The Bandstand at Night
Among the many lovely subjects to photograph along Brighton's seafront is this wonderful Victorian bandstand. I took this photo with the Olympus OMD EM5 Mark II last weekend after capturing that long exposure seascape with the old pier you may have seen earlier in my stream; a productive couple of hours indeed.
This image illustrates two of the things I really like about the OMD EM5 Mark II. First is the awesome stabilization. When you see a night photo like this you normally assume you'd need a tripod or a high sensitivity to avoid shake, but thanks to the EM5 II's stabilization I didn't need either. It's a handheld shot at half a second using the camera's base sensitivity of 200 ISO. I didn't even to open the aperture wide. I took it with the 12-40mm f2.8, closed a notch to f4 for the best quality. In fact half a second is well-within the capabilities of the stabilization as I've handheld this combination at one second with ease and even two seconds if I'm careful. So this shot was taken using the optimal aperture and sensitivity, and the fact it was handheld in low light was irrelevant.
Some photographers criticise Micro Four Thirds for its smaller sensor, but I rarely if ever need to shoot above 400 ISO thanks to the stabilization, even in dim interiors or at night. Of course if you need a fast shutter in low light, you'll need a high ISO and that's when no amount of clever stabilization will help you. But if, like me, you shoot mostly static subjects, then great stabilization can free you from shooting at high ISOs or lugging around a tripod. I love how I can easily shoot cities at night, handheld at low ISOs. Suffice it to say it's brilliant when taking photos in famous Cathedrals where tripods are rarely allowed.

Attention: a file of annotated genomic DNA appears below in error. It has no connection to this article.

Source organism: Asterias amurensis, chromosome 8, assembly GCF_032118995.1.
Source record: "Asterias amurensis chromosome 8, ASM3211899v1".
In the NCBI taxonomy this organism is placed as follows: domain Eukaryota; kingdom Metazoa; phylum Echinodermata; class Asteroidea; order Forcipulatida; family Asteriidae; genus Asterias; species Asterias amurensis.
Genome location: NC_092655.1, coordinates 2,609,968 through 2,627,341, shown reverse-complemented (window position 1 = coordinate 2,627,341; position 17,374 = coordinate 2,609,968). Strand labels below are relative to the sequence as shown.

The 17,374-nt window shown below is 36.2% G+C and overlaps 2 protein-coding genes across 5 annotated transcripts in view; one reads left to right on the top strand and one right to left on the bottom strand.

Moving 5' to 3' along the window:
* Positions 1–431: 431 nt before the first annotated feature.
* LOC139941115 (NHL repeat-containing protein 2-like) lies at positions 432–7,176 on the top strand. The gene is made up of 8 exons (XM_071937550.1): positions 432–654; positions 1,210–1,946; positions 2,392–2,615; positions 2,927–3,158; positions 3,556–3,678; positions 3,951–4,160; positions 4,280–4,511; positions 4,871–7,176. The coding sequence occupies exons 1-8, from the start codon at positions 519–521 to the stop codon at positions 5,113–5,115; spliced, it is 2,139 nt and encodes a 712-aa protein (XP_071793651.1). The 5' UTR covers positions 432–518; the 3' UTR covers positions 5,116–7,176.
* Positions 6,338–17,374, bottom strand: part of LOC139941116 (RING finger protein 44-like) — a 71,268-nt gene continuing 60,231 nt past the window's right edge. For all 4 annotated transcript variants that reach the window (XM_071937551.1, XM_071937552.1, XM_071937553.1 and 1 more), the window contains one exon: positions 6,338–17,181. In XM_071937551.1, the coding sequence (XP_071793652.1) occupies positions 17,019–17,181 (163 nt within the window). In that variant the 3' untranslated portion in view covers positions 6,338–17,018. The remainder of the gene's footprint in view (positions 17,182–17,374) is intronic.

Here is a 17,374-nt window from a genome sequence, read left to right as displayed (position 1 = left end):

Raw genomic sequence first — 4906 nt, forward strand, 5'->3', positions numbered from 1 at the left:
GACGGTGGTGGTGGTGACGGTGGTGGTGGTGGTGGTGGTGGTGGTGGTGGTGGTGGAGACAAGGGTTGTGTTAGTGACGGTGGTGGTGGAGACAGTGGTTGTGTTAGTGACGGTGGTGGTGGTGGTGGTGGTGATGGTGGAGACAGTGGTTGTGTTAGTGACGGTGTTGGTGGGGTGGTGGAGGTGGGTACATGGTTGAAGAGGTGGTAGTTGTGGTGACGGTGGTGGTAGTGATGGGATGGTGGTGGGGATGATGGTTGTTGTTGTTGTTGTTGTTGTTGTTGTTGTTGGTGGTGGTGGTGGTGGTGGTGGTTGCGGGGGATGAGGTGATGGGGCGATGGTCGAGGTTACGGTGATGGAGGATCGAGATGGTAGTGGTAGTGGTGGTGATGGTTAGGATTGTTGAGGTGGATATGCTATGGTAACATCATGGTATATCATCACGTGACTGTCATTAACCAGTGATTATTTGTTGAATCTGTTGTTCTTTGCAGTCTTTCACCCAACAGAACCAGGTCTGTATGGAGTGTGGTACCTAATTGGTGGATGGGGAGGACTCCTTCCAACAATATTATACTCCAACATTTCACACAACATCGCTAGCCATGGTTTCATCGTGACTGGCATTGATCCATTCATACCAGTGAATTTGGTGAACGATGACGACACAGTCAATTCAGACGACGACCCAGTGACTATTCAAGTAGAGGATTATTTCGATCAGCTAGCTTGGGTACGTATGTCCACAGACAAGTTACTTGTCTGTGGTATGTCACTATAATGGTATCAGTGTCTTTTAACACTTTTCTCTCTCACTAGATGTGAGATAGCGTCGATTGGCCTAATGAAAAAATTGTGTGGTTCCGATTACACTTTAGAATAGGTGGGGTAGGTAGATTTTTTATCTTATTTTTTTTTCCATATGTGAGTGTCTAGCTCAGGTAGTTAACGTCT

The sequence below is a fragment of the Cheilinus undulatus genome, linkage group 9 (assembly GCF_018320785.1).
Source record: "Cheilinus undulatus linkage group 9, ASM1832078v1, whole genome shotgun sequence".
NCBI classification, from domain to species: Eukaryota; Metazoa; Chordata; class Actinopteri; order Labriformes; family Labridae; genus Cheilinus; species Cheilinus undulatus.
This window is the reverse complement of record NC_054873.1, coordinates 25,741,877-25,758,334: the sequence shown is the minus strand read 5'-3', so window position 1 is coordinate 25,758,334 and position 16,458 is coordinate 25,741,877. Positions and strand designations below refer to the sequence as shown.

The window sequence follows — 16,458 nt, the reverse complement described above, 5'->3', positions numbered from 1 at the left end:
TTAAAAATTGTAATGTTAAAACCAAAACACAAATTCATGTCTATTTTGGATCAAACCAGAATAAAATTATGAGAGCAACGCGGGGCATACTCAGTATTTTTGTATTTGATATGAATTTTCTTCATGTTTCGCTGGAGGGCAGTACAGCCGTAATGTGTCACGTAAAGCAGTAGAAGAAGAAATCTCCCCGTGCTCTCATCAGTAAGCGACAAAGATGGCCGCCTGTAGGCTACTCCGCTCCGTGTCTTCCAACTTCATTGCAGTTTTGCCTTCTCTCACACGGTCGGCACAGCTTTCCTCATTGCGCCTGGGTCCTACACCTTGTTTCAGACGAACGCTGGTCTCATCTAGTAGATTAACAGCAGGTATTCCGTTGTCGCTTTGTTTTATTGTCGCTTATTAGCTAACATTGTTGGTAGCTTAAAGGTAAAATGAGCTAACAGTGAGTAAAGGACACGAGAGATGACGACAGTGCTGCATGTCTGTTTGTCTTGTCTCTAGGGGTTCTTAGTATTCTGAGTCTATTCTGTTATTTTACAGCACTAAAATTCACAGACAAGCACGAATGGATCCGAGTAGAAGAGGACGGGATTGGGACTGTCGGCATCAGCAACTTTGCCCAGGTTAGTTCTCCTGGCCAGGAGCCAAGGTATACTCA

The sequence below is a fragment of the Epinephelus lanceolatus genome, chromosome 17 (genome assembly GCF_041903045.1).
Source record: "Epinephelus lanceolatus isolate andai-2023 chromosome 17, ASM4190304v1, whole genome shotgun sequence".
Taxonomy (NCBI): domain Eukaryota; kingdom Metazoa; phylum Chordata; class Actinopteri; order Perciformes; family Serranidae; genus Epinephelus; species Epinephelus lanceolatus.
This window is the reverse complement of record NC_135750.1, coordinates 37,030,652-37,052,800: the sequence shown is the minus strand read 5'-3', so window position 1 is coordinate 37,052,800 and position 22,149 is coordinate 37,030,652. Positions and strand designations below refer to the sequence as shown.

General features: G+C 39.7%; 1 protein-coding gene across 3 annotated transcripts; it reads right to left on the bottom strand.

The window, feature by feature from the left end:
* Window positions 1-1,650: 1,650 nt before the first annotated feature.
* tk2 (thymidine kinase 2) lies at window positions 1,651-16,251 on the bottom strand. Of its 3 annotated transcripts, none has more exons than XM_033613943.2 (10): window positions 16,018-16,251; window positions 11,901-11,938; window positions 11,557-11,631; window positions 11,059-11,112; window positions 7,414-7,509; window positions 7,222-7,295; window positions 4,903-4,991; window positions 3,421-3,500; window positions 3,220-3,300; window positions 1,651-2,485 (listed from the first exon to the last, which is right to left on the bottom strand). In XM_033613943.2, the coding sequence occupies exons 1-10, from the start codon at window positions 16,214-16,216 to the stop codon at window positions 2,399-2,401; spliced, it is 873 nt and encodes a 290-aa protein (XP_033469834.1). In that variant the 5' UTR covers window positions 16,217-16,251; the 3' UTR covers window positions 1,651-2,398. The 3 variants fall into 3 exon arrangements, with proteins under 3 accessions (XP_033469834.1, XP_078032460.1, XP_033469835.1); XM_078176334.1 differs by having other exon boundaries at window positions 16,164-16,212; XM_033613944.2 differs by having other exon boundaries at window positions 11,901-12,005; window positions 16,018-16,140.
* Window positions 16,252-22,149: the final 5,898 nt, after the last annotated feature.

I did however mention this shot illustrated two things I liked about the EM5 Mark II. The second is the fully articulated screen, which allowed me to compose this shot with the camera held high over my head and thereby avoid converging vertical lines. A vertically-tilting screen, such as that on the EM1, XT1 or A7 series would have let me compose over-head if I was shooting in the wide / landscape orientation, but here I was shooting in the tall / portrait orientation, for which a fully-articulated screen is necessary for easy viewing. Since I regularly shoot with the camera this way round, it's an important feature for me, and no longer an advantage of the higher-end Lumix G models.
Interestingly the EM5 II also inherits the Keystone Compensation of a recent EM1 update which allows you to correct converging verticals digitally as you compose. Another cool feature, but I loved knowing I could snap this shot handheld, over my head in dark conditions without compromising the quality in any respect. Capabilities like these have really transformed how, where and when I can shoot, and is why I believe the EM5 II is the best all-round camera in its class. Here's my in-depth review!http://www.cameralabs.com/reviews/Olympus_OMD_EM5_Mark_II/